One of the effects of the general predictive processing story is that all of this is just sensory evidence thrown in a big pot. How I perceive the external world to be can be constantly inflected by how I’m perceiving my internal world to be. You see this, for example, in experiments where people are given false cardiac feedback. They’re made to think that their hearts are beating faster than they are. And under conditions like that, if they’re exposed to a neutral face, they’re more likely to judge that the face is anxious or fearful or angry. It looks as if what’s going on is that our constant intouchness with signals from our own body, our brains are taking as just more information about how things are.
In that sense, there’s a Jamesian flavor to some of the work on experience that comes out of predictive processing where the idea is that emotion, for example, is very much tied up with the role that interoception plays in giving us a grip on how things are in the world. William James famously said that the fear we feel when we see the bear has a lot to do with the experience of our own heart beating and our preparations to flee, all of that bodily stuff. If you took all that away, perhaps the feeling of fear would be bereft of its real substance.
There is something genuine in there that being subtly inflected by interoception information is part of what makes our conscious experience of the world the kind of experience that it is. So, artificial systems without interoception could perceive their world in an exteroceptive way, they could act in their world, but they would be lacking what seems to me to be one important dimension of what it is to be a conscious human being in the world.
We’ve got a number of real dimensions to consciousness. One of them is bringing a structured world into view in perception in part by structured expectations. The other one is an inflection of all of that by interoception. You can then ask questions about the temporal depth of the model that you’re bringing to bear, and that seems like an important dimension, too. If your model has enough depth and temporal depth, then you can turn up in your own model of the world. Technically here I can reduce prediction error by projecting myself into the future and asking what certain things a creature like me—the way I can see myself to be—might do, would serve to reduce prediction error in the future. In that way, I turn up as a latent variable in my own model of the world. That seems important in human consciousness, at least. That’s part of what makes us distinguishable selves with goals and projects that we can reflect on. That matrix is real. The thing that I don’t think is real is qualia.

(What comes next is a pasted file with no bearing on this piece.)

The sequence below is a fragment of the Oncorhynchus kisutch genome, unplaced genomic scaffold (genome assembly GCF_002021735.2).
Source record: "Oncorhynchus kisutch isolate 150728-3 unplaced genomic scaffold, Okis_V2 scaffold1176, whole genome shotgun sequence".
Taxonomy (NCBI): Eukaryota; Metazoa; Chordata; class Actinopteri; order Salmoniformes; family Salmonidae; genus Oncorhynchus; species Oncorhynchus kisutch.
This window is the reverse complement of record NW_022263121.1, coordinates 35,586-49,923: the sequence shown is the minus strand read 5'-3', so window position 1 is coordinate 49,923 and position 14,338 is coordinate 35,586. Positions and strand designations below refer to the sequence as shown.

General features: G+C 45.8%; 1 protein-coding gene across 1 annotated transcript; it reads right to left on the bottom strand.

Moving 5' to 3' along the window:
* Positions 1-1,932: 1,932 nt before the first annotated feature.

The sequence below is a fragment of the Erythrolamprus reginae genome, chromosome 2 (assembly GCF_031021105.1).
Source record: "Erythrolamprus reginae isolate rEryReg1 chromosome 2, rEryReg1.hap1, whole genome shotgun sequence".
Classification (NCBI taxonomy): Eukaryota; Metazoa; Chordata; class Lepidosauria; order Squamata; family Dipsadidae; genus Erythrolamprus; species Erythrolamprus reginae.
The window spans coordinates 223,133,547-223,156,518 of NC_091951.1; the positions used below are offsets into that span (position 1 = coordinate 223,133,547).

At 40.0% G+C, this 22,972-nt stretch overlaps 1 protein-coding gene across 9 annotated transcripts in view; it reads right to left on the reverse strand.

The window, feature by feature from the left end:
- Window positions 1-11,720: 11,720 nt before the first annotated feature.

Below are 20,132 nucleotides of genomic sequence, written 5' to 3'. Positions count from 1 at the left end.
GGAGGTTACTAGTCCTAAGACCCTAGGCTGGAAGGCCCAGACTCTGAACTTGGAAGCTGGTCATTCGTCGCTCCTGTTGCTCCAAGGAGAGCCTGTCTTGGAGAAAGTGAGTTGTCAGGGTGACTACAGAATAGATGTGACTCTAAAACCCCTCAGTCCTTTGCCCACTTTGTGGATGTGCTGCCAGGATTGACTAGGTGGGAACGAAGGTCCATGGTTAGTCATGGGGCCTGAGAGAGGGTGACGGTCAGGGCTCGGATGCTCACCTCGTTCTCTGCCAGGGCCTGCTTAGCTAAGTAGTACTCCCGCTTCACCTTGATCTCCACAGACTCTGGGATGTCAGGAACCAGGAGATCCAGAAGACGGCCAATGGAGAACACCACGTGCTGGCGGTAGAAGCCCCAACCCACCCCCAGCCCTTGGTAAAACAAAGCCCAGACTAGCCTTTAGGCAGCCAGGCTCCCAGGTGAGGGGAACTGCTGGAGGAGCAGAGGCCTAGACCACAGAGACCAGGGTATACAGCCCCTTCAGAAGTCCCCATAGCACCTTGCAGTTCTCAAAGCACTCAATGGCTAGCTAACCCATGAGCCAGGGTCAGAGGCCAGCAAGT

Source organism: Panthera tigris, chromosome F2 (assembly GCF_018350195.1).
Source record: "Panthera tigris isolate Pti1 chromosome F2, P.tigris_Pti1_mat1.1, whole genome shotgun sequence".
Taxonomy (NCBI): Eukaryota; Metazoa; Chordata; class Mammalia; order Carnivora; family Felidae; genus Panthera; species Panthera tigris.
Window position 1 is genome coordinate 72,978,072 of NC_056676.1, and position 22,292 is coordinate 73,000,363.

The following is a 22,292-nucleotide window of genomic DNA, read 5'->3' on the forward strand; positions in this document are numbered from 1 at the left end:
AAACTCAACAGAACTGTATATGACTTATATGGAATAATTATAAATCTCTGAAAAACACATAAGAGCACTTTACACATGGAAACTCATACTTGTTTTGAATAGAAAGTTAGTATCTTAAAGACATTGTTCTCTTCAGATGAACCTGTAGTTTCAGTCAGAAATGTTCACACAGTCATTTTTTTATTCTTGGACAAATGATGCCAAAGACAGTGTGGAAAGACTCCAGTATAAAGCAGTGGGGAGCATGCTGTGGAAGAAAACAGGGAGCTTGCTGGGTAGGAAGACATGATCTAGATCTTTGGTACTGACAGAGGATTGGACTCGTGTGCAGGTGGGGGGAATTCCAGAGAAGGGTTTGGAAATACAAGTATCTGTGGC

To understand that, we need to take a more illusionist stance. To do that would be to ask some version of what Dave Chalmers has lately called the meta hard puzzle or the meta hard question. That would be, what is it about systems like us that explains why we think that there are hard puzzles of consciousness, why we think that the conscious mind might be something very distinct from the rest of the physical order, why we think there are genuine questions to be asked about zombies. What Chalmers thinks is that any solution to the meta hard question, the question of why we think there’s a hard question, why we say and do the things that express apparent puzzlement of this kind—those are easy questions in Dave’s sense.
You can say something about how you would build a robot that might get puzzled or appear to be puzzled about its own experience in those ways.
You might think, well there’s something very solid about all this perceptual stuff. I can be highly confident of it, and yet how the world really is could be very varied. If you’re the sort of robot that can start to do those acrobatics, you’re the sort of robot that might invent a hard problem, and might begin to think that there’s more than a grain of truth in dualism.
One thing that we might like to do is try to take an illusionist stance to just that particular bit of the hard problem while being realist about all the other stuff, thinking that there’s something to say about the role of the body, something to say about what it takes to bring a structured world into view. Do all of that stuff and then also solve the meta hard puzzle, and you’ve solved all there is to solve. Whereas Dave Chalmers, I’m sure, will say, at that point, you showing us how to build a robot that will fool us into thinking that it’s conscious, in certain sense it might even fool itself into thinking that it’s conscious, but it wouldn’t really because maybe it wouldn’t have any experiences at all when it’s doing all that stuff.
Dan Dennett’s take on consciousness is a perfect fit with a predictive processing take on consciousness. For many years, Dan has argued that there’s something illusory here, some self-spun narrative illusion. Predictive processing perhaps gives us a little bit more of the mechanism that might support the emergence of an illusion like that. Dan himself has written some interesting stuff on the way that predicting our own embodied responses to things might lead us down the track of thinking that qualia are fundamental special goings on inside us. I might predict some of my own ooing and awing responses to the cute baby, and when I find myself in the presence of the cute baby, I make those responses and I think that cuteness is a real genuine property of some things in the world.
What Dan has argued there is that maybe we get puzzled because we’re fooled by our own Bayesianism here. This model of how things are gets to grips with how we’re going to respond, and we then reify something within that nexus as these intervening qualia. But you don’t need the weird intervening qualia; you just have responses that come about in certain circumstances. There’s a rather natural fit between Dan’s approach and these approaches, and they’re both a kind of illusionism where we’re both saying whatever consciousness really is, it can’t be what Dave Chalmers thinks it is.